People flash the "V for Victory" sign and hold an Iranian flag out of a car window April 2 as they celebrate on Valiasr street in northern Tehran after the announcement of an agreement on Iran nuclear talks.

People flash the "V for Victory" sign and hold an Iranian flag out of a car window April 2 as they celebrate on Valiasr street in northern Tehran after the announcement of an agreement on Iran nuclear talks.

After eight days of negotiating in Switzerland last week, the U.S. and Iran reached what some are calling an “historic” agreement. But several key details aren’t mentioned in the framework, and Iran’s version appears to differ from one released by U.S. and European negotiators. Questions remain about exactly when U.S., European and U.N. sanctions against Iran will be eased and whether U.N. inspectors will be able to verify Iran is sticking to the deal. And members of Congress say they should have a vote on any final agreement. Diane and guests discuss the deal, the role of Congress and the global reaction.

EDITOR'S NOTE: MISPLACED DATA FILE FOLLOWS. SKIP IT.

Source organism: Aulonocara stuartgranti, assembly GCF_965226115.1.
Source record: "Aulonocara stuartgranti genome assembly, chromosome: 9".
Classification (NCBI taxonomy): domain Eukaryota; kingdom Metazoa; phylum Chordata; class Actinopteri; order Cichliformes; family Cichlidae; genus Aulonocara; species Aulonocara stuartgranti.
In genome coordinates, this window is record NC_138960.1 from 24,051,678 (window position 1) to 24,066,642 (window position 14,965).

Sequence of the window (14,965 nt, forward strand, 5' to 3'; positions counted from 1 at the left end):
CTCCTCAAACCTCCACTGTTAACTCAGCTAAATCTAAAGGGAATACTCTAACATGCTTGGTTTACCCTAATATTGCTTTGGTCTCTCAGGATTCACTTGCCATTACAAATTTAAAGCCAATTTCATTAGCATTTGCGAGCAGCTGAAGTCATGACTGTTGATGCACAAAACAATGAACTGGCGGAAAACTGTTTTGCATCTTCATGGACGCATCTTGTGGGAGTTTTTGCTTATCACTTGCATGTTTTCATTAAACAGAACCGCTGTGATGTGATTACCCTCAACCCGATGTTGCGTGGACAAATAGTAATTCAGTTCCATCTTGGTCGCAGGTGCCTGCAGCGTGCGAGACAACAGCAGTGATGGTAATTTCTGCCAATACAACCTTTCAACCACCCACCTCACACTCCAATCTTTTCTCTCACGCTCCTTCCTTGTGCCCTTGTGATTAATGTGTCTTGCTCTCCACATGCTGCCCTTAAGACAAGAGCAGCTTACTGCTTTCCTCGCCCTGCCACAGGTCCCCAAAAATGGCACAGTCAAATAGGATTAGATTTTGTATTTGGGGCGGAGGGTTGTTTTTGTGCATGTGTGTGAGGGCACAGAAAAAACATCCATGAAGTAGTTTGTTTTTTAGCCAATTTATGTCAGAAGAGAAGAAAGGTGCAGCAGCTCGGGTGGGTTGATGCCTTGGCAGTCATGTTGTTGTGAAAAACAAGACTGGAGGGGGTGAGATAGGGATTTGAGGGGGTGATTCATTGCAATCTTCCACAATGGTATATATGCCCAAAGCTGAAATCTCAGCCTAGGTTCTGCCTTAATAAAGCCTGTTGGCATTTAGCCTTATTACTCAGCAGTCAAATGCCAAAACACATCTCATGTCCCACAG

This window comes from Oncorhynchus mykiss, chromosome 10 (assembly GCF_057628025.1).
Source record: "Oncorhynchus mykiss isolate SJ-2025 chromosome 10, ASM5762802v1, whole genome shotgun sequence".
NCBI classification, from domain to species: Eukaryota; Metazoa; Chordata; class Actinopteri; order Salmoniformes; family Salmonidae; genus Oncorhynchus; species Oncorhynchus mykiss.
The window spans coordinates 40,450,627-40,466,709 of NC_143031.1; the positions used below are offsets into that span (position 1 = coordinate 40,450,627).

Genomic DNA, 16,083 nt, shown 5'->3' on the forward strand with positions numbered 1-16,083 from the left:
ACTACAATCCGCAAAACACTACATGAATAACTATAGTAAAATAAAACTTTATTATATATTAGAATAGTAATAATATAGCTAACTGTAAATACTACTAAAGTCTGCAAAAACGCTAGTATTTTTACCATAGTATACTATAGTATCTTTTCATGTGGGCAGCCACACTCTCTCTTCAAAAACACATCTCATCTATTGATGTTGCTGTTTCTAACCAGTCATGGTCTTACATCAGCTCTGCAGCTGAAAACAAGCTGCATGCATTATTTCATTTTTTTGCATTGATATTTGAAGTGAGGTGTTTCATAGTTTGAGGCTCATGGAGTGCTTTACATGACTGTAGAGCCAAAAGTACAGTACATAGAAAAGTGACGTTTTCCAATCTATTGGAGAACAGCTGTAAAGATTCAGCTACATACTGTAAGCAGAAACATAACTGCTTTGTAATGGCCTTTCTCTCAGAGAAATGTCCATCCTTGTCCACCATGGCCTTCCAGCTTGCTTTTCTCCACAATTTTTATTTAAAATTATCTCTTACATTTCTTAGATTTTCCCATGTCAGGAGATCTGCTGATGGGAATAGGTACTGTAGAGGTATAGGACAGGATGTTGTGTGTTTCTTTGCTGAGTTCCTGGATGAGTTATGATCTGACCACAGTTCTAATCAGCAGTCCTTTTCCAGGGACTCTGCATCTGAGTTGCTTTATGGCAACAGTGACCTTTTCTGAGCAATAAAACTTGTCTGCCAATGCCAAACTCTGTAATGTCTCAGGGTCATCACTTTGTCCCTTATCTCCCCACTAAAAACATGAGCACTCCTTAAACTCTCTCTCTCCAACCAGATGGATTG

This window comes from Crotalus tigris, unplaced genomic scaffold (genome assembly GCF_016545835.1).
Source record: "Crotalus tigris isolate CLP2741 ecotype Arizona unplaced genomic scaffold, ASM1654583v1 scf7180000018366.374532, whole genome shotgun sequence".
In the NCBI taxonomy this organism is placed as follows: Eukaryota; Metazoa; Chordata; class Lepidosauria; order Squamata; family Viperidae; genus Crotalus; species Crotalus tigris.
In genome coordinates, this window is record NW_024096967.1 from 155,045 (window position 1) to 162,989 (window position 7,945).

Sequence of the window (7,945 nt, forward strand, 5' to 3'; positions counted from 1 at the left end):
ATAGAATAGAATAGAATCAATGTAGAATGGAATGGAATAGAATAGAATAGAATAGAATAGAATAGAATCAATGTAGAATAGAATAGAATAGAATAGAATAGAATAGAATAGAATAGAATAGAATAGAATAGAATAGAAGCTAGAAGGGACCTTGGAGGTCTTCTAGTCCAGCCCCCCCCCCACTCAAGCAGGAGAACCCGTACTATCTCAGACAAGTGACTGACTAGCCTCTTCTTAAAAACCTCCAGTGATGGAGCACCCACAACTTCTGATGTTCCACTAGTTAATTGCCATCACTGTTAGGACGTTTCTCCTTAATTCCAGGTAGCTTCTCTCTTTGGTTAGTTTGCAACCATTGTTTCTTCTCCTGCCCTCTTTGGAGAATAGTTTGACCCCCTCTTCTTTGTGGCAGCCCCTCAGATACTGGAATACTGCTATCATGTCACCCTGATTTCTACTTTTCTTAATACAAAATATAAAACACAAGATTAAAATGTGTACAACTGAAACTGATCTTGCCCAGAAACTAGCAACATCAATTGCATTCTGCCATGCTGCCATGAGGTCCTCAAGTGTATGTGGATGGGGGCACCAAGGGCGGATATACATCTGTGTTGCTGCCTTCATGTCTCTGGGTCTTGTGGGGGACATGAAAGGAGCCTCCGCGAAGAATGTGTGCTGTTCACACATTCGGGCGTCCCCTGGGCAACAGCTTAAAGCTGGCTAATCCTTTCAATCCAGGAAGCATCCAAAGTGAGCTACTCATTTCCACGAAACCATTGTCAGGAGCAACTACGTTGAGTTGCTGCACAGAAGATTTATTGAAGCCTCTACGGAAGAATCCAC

Guests

  • Ambassador Nicholas Burns professor of diplomacy and international politics, Harvard Kennedy School of Government; foreign affairs columnist for the Boston Globe; former under secretary of state (2005-08) and former U.S. Ambassador to NATO (2001-05)
  • Michael Singh managing director, The Washington Institute for Near East Policy.
  • Trita Parsi president of National Iranian American Council and author of "A Single Roll of the Dice - Obama's Diplomacy with Iran."
  • Robin Wright analyst and joint fellow, U.S. Institute of Peace and Woodrow Wilson International Center; author of "Rock the Casbah: Rage and Rebellion Across the Islamic World"; contributing writer to The New Yorker.

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